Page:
Planning & Seeding a Fall Garden

It is hot and not just that normal, sticky, summer hot. We have had record breaking temperatures in Charleston already this summer which can cause our plants to stop producing and go into survival mode. Even though tomatoes, cucumbers and squash might slow down until the temperatures venture away from the high 90s, it’s no reason for us to slow down in our garden planning. Although it doesn’t at all feel like it, fall will be here before we know it and we want to get that second crop of warm season vegetables, as well as cool season fall crops, started now so we can harvest in the late summer and early fall.

When planning your fall garden:
– Choose seeds that are recommended for fall planting. As wonderful & unique as heirloom varieties are, hybrid variety brassicas (broccoli, cauliflower, cabbages) usually do much better than their heirloom counterparts. For fall planting, try these cultivars: Cauliflower ‘Amazing’, Broccoli ‘Belstar’ or ‘Gypsy’, Cabbage “Caraflex’ & ‘Tendersweet’. Southern Exposure Seed Exchange and Sow True Seeds are regional seed companies offering seeds that do well in the Southeast.
– Find seeds that are resistant to disease and possible pests.
– Consider your garden area to make sure you have the appropriate space for everything you want to plant. If you want beans and have a small space, choose pole beans instead of bush beans so you can trellis them and use less space
– Obtain compost to work into the existing soil

Now that you have found your seeds and planned your garden, it is time to start your seeds either indoors or in a ventilated and shade covered greenhouse.

Starting seeds indoors or in a greenhouse:
– Begin by sanitizing seed trays with one part bleach to ten parts water. A large tub or trash container works well if you have many trays and pots to clean. Trays and plastic pots can be recycled each year but local garden centers carry seed trays or you can order online at suppliers such as; growers supply or farmtek
– Select or create a light, airy potting mix. You can find potting or seed starting mixes at garden centers or you can create your own with peat moss and vermiculite or perlite. If using equal parts peat moss and vermiculite, keep in mind you will need to fertilize the seedlings with an organic fertilizer after they germinate and have a couple leaves.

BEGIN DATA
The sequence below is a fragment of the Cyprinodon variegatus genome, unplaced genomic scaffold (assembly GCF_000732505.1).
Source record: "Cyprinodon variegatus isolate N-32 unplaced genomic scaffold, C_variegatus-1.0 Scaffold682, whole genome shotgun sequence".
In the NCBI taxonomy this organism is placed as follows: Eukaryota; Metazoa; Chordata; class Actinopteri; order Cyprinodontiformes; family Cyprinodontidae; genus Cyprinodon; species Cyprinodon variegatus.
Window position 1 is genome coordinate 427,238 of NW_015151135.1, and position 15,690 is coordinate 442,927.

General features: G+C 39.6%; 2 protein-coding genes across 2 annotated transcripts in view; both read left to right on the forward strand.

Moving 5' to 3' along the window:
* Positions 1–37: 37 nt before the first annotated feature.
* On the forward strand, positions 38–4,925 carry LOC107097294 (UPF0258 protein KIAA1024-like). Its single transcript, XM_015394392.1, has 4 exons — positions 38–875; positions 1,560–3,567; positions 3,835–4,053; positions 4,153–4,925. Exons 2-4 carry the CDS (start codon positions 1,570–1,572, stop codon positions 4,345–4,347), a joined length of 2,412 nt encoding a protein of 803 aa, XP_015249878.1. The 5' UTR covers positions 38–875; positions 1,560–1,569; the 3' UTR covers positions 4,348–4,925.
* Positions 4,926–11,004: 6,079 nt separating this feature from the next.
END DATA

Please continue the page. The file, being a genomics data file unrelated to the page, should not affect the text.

– Before filling the seed trays with potting mix, add enough water to form a ball of dirt but not so much that it is soggy and dripping water. This will give your seeds a moist environment to get started but will also help keep the dust at bay.
– Loosely put potting mix in the seed tray making sure not to pack the mix into the cells but rather pour on top of tray and use a ruler or the side of your hand to level the top
– Begin seeding making sure to follow the appropriate planting depth requirements.
– Sites such as Johnny’s Select Seeds and others have in depth information for germination and seeding of specific vegetables, fruits, herbs and flowers.
– Water seed trays daily to twice per day in order to keep the potting mix moist. Seeds allowed to dry out during the germination period can reduce your germination rate by 50%. Watering once per day usually suffices.
– Depending on the plant, most will be ready to be transplanted into a larger pot once they have 2-4 true leaves.
– When transplanting to the next size up, don’t go too large. A seedling from a 72 cell tray can go into a six pack container or a 3-4” pot but try not to dwarf the plant. It will be overwhelmed trying to fill the space with roots. Best to make small increments in sizes.